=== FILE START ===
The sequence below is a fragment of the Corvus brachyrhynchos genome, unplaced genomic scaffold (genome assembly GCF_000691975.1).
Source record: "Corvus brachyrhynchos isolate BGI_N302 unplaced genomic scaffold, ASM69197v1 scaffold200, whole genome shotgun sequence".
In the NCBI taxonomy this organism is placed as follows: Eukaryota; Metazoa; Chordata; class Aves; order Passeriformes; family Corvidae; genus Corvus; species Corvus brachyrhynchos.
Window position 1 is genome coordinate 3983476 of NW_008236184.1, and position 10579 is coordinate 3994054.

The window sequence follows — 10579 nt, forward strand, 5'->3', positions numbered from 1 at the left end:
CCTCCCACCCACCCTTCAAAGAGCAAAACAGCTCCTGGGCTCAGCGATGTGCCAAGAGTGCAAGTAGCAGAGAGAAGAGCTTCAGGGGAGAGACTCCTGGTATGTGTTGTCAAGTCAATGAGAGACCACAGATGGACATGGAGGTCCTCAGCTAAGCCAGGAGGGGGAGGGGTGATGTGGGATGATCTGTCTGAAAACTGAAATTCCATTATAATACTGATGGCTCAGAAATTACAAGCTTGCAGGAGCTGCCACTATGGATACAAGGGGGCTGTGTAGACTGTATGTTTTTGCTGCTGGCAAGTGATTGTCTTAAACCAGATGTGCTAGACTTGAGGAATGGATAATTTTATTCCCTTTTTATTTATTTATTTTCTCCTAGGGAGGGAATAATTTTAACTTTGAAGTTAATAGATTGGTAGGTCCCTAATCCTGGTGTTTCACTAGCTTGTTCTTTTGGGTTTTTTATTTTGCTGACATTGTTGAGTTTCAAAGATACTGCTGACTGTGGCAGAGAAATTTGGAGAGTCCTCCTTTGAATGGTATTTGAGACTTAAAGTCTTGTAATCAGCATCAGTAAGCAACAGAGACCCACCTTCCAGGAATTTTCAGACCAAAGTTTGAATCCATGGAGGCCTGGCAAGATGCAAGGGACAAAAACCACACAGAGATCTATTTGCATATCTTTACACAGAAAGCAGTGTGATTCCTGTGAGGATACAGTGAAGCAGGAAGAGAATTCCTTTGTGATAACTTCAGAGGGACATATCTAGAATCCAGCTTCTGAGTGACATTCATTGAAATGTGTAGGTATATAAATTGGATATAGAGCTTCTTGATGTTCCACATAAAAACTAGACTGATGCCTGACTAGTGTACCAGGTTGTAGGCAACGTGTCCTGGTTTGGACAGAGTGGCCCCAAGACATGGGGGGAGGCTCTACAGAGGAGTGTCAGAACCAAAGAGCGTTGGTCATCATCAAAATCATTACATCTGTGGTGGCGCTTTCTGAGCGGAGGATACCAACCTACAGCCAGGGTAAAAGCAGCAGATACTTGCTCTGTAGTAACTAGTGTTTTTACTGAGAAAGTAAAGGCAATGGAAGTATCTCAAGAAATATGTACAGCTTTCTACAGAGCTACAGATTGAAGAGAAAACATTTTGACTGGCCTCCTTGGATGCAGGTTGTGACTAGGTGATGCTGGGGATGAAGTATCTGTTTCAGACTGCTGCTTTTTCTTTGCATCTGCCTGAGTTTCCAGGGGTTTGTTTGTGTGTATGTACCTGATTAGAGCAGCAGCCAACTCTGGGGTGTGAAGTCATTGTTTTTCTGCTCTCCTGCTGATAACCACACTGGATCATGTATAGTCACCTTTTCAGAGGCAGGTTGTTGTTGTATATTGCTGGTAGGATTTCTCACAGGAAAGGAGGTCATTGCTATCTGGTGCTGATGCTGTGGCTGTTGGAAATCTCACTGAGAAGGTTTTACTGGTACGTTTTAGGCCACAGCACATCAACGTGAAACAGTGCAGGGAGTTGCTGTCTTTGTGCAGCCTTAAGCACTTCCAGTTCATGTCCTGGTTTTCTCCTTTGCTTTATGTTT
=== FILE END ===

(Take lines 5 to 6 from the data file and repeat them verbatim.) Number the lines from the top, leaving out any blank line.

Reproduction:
The window sequence follows — 10579 nt, forward strand, 5'->3', positions numbered from 1 at the left end:
CCTCCCACCCACCCTTCAAAGAGCAAAACAGCTCCTGGGCTCAGCGATGTGCCAAGAGTGCAAGTAGCAGAGAGAAGAGCTTCAGGGGAGAGACTCCTGGTATGTGTTGTCAAGTCAATGAGAGACCACAGATGGACATGGAGGTCCTCAGCTAAGCCAGGAGGGGGAGGGGTGATGTGGGATGATCTGTCTGAAAACTGAAATTCCATTATAATACTGATGGCTCAGAAATTACAAGCTTGCAGGAGCTGCCACTATGGATACAAGGGGGCTGTGTAGACTGTATGTTTTTGCTGCTGGCAAGTGATTGTCTTAAACCAGATGTGCTAGACTTGAGGAATGGATAATTTTATTCCCTTTTTATTTATTTATTTTCTCCTAGGGAGGGAATAATTTTAACTTTGAAGTTAATAGATTGGTAGGTCCCTAATCCTGGTGTTTCACTAGCTTGTTCTTTTGGGTTTTTTATTTTGCTGACATTGTTGAGTTTCAAAGATACTGCTGACTGTGGCAGAGAAATTTGGAGAGTCCTCCTTTGAATGGTATTTGAGACTTAAAGTCTTGTAATCAGCATCAGTAAGCAACAGAGACCCACCTTCCAGGAATTTTCAGACCAAAGTTTGAATCCATGGAGGCCTGGCAAGATGCAAGGGACAAAAACCACACAGAGATCTATTTGCATATCTTTACACAGAAAGCAGTGTGATTCCTGTGAGGATACAGTGAAGCAGGAAGAGAATTCCTTTGTGATAACTTCAGAGGGACATATCTAGAATCCAGCTTCTGAGTGACATTCATTGAAATGTGTAGGTATATAAATTGGATATAGAGCTTCTTGATGTTCCACATAAAAACTAGACTGATGCCTGACTAGTGTACCAGGTTGTAGGCAACGTGTCCTGGTTTGGACAGAGTGGCCCCAAGACATGGGGGGAGGCTCTACAGAGGAGTGTCAGAACCAAAGAGCGTTGGTCATCATCAAAATCATTACATCTGTGGTGGCGCTTTCTGAGCGGAGGATACCAACCTACAGCCAGGGTAAAAGCAGCAGATACTTGCTCTGTAGTAACTAGTGTTTTTACTGAGAAAGTAAAGGCAATGGAAGTATCTCAAGAAATATGTACAGCTTTCTACAGAGCTACAGATTGAAGAGAAAACATTTTGACTGGCCTCCTTGGATGCAGGTTGTGACTAGGTGATGCTGGGGATGAAGTATCTGTTTCAGACTGCTGCTTTTTCTTTGCATCTGCCTGAGTTTCCAGGGGTTTGTTTGTGTGTATGTACCTGATTAGAGCAGCAGCCAACTCTGGGGTGTGAAGTCATTGTTTTTCTGCTCTCCTGCTGATAACCACACTGGATCATGTATAGTCACCTTTTCAGAGGCAGGTTGTTGTTGTATATTGCTGGTAGGATTTCTCACAGGAAAGGAGGTCATTGCTATCTGGTGCTGATGCTGTGGCTGTTGGAAATCTCACTGAGAAGGTTTTACTGGTACGTTTTAGGCCACAGCACATCAACGTGAAACAGTGCAGGGAGTTGCTGTCTTTGTGCAGCCTTAAGCACTTCCAGTTCATGTCCTGGTTTTCTCCTTTGCTTTATGTTT